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West Yorkshire has elected its first metro mayor. Tracy Brabin takes office at a tumultuous time as the city region looks to recover from Covid. If the city region is to build back better from the crisis with, as she wants, a “fair and just recovery” there are three policy priorities that the new metro mayor should focus on.
The West Yorkshire City Region lags behind other regions when it comes to economic performance, an issue that the new metro mayor is alive to. She should aim to tackle this issue at its root cause by targeting the skills dearth in Wakefield and Bradford in particular. In the latter, the share of people with no qualifications sits six percentage points above the national average. This is not only a problem for the people living in the city – who will be hard hit by knock-on effects for wages and real standards of living – but will also drag the economic performance in the entire region down.
If Tracy Brabin is to tackle this issue, she must follow through with her promise to base the recovery on skills. She should make the most of the new £63 million Adult Education Budget by targeting support to Bradford and Wakefield where it is most needed. This funding should be used to provide greater access and information on the types of courses that are on offer for people. This could include expanding the provision of evening and weekend classes or shorter and more informal qualifications.
Tracy Brabin should also take the best ideas from her new peers in other city regions, such as Liverpool City Region’s UCAS-style Be More apprenticeship portal to complement her plans for a “Levy Matchmaking Scheme”.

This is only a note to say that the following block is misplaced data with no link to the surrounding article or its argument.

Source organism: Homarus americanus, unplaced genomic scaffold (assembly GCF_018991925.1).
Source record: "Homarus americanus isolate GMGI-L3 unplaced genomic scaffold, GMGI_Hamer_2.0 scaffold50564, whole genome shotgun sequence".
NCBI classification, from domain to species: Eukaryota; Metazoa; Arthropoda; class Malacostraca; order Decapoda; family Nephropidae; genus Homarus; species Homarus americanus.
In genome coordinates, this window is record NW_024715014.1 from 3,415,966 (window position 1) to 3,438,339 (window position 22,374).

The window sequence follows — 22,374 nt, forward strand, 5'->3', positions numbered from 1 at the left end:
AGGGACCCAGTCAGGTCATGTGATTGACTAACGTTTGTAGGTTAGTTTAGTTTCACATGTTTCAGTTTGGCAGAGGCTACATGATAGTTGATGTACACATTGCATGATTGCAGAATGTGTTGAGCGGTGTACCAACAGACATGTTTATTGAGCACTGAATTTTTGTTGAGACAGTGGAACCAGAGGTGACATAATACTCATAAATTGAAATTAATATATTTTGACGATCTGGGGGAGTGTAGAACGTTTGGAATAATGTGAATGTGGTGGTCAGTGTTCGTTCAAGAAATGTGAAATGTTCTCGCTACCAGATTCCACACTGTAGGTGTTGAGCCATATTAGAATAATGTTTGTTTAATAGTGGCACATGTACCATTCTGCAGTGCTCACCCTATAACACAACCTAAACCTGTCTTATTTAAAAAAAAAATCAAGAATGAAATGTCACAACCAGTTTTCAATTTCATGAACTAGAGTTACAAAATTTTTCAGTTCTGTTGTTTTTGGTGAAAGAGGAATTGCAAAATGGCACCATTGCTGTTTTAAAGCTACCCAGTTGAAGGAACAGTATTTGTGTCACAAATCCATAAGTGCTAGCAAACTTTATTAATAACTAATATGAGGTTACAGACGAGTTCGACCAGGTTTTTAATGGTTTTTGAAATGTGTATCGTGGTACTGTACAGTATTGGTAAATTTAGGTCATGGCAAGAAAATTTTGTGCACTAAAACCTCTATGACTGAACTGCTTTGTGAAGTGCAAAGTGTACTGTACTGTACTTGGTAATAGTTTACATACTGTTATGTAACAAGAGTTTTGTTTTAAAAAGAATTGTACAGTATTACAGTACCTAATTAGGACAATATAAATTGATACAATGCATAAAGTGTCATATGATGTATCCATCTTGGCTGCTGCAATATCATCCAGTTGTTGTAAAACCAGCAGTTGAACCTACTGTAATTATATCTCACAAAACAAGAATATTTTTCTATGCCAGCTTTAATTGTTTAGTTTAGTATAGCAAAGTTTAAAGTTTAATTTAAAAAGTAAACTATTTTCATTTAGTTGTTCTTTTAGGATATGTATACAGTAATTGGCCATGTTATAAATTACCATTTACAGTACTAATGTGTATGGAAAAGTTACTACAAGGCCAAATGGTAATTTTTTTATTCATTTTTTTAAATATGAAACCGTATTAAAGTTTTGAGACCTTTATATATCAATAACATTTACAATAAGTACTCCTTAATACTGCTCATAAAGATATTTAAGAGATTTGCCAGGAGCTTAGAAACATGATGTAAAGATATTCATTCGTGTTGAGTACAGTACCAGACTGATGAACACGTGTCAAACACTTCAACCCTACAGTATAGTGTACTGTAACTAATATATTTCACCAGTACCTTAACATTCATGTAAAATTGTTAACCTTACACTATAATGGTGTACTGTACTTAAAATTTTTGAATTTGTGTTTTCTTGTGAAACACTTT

Although she does not have any formal powers over education, Tracy Brabin should also use her ‘soft power’ to campaign against educational underperformance and improve schools’ standards. In Bradford the share of people achieving good GCSEs is 10 percentage points below the national average. Tackling this issue could involve extending support for extracurricular learning such as replicating the Mayor of Sheffield City Region Dan Jarvis’ Children’s University.
Tracy Brabin must also tackle traffic congestion in West Yorkshire, which is both restricting economic growth and damaging the health of local residents. This problem can be approached by encouraging them to ditch their cars in favour of using public transport.
However, if people are to be encouraged to swap cars for buses, the bus system must first be improved. Bringing buses under public management by introducing franchising across the city region is the only way that Tracy Brabin can achieve the improved and integrated transport system that people need. It is welcome news that she is keen to franchise West Yorkshire’s buses and she should push ahead with the plans as quickly as possible, as Andy Burnham is doing in Greater Manchester. Bus franchising would also unlock extra funding via the National Bus Strategy, which could then be invested in the public transport system.